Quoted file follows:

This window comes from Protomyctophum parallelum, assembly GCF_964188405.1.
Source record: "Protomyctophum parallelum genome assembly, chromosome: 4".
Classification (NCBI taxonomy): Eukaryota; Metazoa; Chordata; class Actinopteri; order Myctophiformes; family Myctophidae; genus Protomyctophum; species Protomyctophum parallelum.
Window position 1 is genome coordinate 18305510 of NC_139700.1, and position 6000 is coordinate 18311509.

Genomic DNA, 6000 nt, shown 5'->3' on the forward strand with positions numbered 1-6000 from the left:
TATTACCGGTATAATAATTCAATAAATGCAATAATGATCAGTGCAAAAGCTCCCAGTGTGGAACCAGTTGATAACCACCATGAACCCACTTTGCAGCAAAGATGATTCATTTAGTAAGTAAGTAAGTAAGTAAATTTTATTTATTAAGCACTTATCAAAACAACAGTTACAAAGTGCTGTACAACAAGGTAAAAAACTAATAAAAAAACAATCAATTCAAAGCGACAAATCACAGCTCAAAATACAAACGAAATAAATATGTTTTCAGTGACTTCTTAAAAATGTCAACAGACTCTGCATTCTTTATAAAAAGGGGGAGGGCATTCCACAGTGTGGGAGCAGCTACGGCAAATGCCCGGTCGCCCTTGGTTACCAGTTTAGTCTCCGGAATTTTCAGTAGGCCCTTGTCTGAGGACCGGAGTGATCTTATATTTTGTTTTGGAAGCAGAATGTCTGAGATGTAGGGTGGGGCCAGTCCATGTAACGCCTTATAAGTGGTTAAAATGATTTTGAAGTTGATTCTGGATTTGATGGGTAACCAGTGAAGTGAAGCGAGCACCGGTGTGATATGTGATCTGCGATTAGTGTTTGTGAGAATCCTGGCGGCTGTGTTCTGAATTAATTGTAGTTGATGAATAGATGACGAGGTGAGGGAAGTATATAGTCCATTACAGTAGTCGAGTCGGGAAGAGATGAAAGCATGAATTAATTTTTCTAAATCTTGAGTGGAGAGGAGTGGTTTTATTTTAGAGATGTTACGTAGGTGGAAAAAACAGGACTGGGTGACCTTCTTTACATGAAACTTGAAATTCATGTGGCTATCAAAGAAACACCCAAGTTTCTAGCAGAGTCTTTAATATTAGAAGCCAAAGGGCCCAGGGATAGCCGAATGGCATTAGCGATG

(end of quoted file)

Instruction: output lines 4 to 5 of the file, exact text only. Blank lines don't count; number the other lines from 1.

Window position 1 is genome coordinate 18305510 of NC_139700.1, and position 6000 is coordinate 18311509.

Genomic DNA, 6000 nt, shown 5'->3' on the forward strand with positions numbered 1-6000 from the left: